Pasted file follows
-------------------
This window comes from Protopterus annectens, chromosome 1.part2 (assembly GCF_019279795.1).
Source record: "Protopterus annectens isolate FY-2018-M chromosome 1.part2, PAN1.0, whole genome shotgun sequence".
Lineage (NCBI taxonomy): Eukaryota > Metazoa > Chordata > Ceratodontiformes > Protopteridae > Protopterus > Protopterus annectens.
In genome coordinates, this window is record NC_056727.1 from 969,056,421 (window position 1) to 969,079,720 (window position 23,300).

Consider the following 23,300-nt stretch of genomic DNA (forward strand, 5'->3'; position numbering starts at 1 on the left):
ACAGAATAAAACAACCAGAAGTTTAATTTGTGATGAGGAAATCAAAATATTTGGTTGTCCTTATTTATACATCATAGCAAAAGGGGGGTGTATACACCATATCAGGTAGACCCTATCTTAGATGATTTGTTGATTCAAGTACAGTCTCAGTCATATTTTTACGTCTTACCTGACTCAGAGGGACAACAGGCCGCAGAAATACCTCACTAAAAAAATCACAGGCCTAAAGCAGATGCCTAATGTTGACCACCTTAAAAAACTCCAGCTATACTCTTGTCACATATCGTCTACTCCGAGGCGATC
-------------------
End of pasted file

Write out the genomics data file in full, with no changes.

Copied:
This window comes from Protopterus annectens, chromosome 1.part2 (assembly GCF_019279795.1).
Source record: "Protopterus annectens isolate FY-2018-M chromosome 1.part2, PAN1.0, whole genome shotgun sequence".
Lineage (NCBI taxonomy): Eukaryota > Metazoa > Chordata > Ceratodontiformes > Protopteridae > Protopterus > Protopterus annectens.
In genome coordinates, this window is record NC_056727.1 from 969,056,421 (window position 1) to 969,079,720 (window position 23,300).

Consider the following 23,300-nt stretch of genomic DNA (forward strand, 5'->3'; position numbering starts at 1 on the left):
ACAGAATAAAACAACCAGAAGTTTAATTTGTGATGAGGAAATCAAAATATTTGGTTGTCCTTATTTATACATCATAGCAAAAGGGGGGTGTATACACCATATCAGGTAGACCCTATCTTAGATGATTTGTTGATTCAAGTACAGTCTCAGTCATATTTTTACGTCTTACCTGACTCAGAGGGACAACAGGCCGCAGAAATACCTCACTAAAAAAATCACAGGCCTAAAGCAGATGCCTAATGTTGACCACCTTAAAAAACTCCAGCTATACTCTTGTCACATATCGTCTACTCCGAGGCGATC